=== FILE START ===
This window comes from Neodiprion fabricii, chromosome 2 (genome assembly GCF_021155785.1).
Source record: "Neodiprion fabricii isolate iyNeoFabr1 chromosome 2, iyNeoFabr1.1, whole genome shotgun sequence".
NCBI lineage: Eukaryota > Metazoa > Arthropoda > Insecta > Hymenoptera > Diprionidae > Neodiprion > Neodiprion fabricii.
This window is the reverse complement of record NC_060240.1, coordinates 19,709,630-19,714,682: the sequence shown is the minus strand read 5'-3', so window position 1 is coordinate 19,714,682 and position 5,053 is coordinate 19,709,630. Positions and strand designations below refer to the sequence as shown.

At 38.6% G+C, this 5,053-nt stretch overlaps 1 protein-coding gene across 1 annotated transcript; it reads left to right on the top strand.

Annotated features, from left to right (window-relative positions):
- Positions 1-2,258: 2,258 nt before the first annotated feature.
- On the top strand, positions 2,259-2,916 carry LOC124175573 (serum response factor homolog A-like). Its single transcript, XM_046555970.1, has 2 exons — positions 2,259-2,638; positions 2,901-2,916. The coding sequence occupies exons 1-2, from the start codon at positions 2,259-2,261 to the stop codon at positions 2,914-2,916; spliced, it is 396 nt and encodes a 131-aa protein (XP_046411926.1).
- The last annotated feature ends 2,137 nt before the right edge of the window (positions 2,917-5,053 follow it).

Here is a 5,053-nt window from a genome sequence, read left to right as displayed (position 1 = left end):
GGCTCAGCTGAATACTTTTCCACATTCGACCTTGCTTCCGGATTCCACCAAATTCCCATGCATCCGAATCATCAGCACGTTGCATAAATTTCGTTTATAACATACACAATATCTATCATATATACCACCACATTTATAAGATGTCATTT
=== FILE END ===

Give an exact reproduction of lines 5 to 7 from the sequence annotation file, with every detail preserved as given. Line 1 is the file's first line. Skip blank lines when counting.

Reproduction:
At 38.6% G+C, this 5,053-nt stretch overlaps 1 protein-coding gene across 1 annotated transcript; it reads left to right on the top strand.

Annotated features, from left to right (window-relative positions):
- Positions 1-2,258: 2,258 nt before the first annotated feature.